B Reactor Tour Manager Russ Fabre describes what Paul Bruggemann grew on his farm, before it was taken over for the Manhattan Project.
Narrator: In 1937, Paul and Mary Bruggemann bought 227 acres along the Columbia River. They became one of the most successful farming families in the region—until the government took over in 1943. Though they were very young children at the time, Ludwig and Paula Bruggemann have fond memories of their family’s farm.
Russ Fabre: “Where we are at right now is the Bruggemann homestead. He farmed about 227 acres, anything you can think of that would grow in this area, Paul grew. We would be looking at orchards behind us, alfalfa fields, rye; everything you could imagine, he was growing here to become self-sufficient.”
Mission Support Alliance archaeologist Tom Marceau describes the river cobble architectural style of the Bruggemann warehouse.
Tom Marceau: Standing in front of the Bruggemann warehouse, you can look at this structure and see it is made out of river cobble. Not the only river cobble structure out here; there were several on the site. But this is, like I say, the last surviving example of this architectural style.
If you look at it, you can see where they made a lot of different elements. The fascia around the windows and the doors are different-sized rocks. There is a run of rocks about a third of the way up the wall to separate the bottom of the wall from the top of the wall. You can see the roof is suffering a lot of damage at this point, but it is still in place. This is one of the structures that the DOE is trying to repair and stabilize; a good example to see of the early architectural styles out here.
Narrator: Paul Bruggemann came to America from Germany in 1926. He bought a large ranch along the Columbia River in White Bluffs.
Ludwig Bruggemann: My father was born in Schwetzkingen, Germany in 1898. He took place in the First World War in Germany and after the war, he wanted to work with agriculture, to become a farmer.
His family had connections to people in Seattle, Washington that knew about good farmland that had to be put under a plow. He came to America, first New York and then Seattle in 1926 and met these people in Seattle. They did in fact have a very nice farm here on the Columbia River that was probably a cattle farm. My father knew that the land was very good for fruit and even grapes, which he was interested in.
He went to California and worked up the coast with the fruit. Half a year later, he was then able to purchase this farm with, I assume, some money coming from Germany. Four hundred acres that was fenced in with a nice house was surely a big project, and several buildings with silos and so on.
That is the reason my sister and I were both born here on the farm. I was born in ’38, and my sister in 1940, so we were here for a very short time in our life.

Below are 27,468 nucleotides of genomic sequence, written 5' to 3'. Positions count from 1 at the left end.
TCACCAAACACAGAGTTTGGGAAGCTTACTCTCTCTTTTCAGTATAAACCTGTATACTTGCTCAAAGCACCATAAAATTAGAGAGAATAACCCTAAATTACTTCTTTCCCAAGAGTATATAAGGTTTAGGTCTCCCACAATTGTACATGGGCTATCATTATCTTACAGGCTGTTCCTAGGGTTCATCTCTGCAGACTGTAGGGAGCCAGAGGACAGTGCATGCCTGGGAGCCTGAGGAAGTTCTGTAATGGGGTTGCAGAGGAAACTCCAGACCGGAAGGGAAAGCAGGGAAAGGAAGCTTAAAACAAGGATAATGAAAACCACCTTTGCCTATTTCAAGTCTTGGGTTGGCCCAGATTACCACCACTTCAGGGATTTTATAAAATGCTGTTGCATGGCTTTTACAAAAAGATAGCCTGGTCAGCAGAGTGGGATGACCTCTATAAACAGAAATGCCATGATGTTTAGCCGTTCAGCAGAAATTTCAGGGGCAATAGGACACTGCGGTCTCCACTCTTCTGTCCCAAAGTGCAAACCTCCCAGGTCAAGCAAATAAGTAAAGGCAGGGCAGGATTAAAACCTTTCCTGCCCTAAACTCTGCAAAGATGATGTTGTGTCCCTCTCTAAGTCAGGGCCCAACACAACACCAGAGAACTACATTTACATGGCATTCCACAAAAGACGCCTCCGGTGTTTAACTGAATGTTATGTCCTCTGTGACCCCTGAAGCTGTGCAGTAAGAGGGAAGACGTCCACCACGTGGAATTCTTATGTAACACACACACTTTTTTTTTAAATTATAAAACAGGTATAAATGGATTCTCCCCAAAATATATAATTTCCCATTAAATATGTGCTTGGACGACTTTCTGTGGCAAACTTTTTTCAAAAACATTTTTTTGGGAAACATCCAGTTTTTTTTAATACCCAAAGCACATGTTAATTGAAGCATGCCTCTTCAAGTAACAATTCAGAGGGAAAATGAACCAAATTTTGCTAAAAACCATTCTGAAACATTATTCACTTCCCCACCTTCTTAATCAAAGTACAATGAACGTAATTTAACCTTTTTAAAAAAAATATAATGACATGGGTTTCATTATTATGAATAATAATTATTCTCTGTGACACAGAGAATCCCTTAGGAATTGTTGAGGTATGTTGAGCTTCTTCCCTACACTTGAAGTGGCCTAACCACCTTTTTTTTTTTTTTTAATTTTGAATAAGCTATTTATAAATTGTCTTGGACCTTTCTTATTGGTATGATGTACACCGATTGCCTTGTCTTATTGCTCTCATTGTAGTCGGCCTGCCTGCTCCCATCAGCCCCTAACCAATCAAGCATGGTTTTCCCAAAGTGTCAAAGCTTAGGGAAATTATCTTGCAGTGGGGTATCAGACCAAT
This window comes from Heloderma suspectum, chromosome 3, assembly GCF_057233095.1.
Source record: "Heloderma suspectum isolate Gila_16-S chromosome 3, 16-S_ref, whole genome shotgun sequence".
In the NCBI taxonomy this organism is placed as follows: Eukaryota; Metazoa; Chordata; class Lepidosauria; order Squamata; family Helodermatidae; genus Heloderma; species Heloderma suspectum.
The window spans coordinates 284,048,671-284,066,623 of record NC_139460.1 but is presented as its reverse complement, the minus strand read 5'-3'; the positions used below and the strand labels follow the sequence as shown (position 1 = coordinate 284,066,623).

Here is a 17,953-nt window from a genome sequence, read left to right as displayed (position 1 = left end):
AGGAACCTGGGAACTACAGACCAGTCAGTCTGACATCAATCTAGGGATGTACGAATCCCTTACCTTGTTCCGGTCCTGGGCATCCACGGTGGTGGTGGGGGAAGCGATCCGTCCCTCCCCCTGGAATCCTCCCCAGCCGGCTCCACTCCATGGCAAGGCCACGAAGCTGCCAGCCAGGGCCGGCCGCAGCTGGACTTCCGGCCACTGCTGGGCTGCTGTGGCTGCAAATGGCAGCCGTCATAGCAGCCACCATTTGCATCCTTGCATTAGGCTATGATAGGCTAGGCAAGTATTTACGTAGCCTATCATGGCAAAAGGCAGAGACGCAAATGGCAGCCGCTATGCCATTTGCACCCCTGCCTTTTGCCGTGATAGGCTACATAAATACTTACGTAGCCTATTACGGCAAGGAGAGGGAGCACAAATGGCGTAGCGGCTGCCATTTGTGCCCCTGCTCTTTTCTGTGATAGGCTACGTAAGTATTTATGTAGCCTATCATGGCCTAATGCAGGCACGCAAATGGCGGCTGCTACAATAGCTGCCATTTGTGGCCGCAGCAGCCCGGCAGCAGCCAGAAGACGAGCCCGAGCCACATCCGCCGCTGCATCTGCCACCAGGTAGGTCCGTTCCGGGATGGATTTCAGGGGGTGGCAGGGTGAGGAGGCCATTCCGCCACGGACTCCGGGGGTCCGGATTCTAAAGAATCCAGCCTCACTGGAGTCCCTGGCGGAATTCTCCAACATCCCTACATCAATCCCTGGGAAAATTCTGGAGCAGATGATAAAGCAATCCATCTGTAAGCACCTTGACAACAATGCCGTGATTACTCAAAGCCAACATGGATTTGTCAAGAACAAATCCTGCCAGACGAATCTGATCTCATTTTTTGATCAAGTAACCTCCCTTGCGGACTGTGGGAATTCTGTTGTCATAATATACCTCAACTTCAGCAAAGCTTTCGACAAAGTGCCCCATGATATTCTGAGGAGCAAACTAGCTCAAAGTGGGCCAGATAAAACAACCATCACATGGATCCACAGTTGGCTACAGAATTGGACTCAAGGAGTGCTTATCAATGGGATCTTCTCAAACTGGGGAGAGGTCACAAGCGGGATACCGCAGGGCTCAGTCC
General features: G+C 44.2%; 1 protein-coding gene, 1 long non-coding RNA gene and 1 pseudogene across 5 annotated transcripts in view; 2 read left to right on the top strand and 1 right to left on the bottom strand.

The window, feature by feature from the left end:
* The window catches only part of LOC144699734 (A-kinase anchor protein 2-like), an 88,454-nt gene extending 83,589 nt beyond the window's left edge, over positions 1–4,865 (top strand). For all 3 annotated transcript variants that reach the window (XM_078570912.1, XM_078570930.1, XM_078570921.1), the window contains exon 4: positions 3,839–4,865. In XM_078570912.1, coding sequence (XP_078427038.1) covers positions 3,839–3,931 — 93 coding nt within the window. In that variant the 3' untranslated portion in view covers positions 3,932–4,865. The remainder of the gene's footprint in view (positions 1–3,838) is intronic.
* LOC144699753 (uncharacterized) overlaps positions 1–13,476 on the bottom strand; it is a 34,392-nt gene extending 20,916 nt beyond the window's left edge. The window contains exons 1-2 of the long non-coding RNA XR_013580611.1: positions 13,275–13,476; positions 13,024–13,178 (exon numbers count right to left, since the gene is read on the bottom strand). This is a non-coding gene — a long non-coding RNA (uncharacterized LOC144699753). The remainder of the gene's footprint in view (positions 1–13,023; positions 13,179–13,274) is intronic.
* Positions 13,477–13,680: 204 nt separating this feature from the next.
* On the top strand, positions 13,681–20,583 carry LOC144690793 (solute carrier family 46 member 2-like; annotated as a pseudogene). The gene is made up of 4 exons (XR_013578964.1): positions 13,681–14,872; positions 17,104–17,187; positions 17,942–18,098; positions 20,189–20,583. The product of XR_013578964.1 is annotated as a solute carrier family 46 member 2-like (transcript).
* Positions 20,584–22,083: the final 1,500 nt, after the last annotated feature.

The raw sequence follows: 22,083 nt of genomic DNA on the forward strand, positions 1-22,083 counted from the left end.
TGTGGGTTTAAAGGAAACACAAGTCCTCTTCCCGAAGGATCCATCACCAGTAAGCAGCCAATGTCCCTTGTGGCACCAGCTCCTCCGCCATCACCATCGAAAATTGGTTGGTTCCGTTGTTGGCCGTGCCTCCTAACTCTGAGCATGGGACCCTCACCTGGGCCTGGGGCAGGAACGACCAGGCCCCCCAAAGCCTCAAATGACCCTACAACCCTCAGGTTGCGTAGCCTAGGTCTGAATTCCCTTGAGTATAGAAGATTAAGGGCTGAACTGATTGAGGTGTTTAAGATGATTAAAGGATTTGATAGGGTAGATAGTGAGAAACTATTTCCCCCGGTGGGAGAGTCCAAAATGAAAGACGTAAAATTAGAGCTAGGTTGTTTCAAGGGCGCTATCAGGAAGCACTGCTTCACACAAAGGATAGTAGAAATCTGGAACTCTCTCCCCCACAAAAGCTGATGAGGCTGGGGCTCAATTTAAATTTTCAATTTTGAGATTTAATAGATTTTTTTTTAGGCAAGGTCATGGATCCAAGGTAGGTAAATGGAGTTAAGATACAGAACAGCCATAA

The railroads at Hanford and White Bluffs played an important role in farming life. Lugwig Bruggemann recalls making friends with a locomotive engineer.
Narrator: The railroads played a vital role transporting fruit and other products raised by the Bruggemann family. Ludwig Bruggemann fondly remembers an engineer who tossed him a bottle of Coca-Cola.
Ludwig Bruggemann: My father would take me with him to the warehouse with a load of fruit. One day I was there. The train just came in. The locomotive engineer saw me. And I looked up at the guy, and we liked each other immediately, evidently [laughter].
And so he threw a Coca-Cola down, just threw it down. It was quite a ways down. I picked it up and he was my friend for the rest of my life [laughter].
Lugwig Bruggemann recalls the difficulty his father Paul encountered in securing fair payment for the farm from the government when they requisitioned the land for the Manhattan Project.
Narrator: Like many others who were evicted from their farms and ranches by the government, the compensation offered for their property was minimal. Ludwig’s father was very upset and appealed the amount of compensation offered for his 400 acres in court.
Ludwig Bruggemann: They offered him, I don’t know, something, and he couldn’t agree with that at all. And they went to court.
My father was building a fruit ranch here that was just in development. The first big crop that would have brought a good profit was not in, say, even ’43. The judge asked him, “Well, Sir, show me your profits and I’ll give you what you think is right.”
My father said, “I don’t have any profits yet.” Because my father was supported by his German family, I think, for many years. He would have gone into a very good profit situation, I think, but that takes time with a farm.
Lugwig Bruggemann remembers the sad day the military arrived to tell the family they would have to leave their beloved farm to make way for the Manhattan Project.
Narrator: Ludwig Bruggemann may only have been five years old, but he vividly remembers the day the military came to kick them off the farm.
Ludwig Bruggemann: One day, I remember two jeeps driving in, two military jeeps, and these people saying, “We have papers that say, ‘This is going to become the Hanford Atomic Bomb Project.’ You will have to move out within two months,” which was a real challenge for a farmer.
That day, I was in the pen with the goats. I think before the jeeps left, one of the goats had kicked me over, just knocked me over. My mother was extremely excited about that, but nothing happened. He just knocked me over.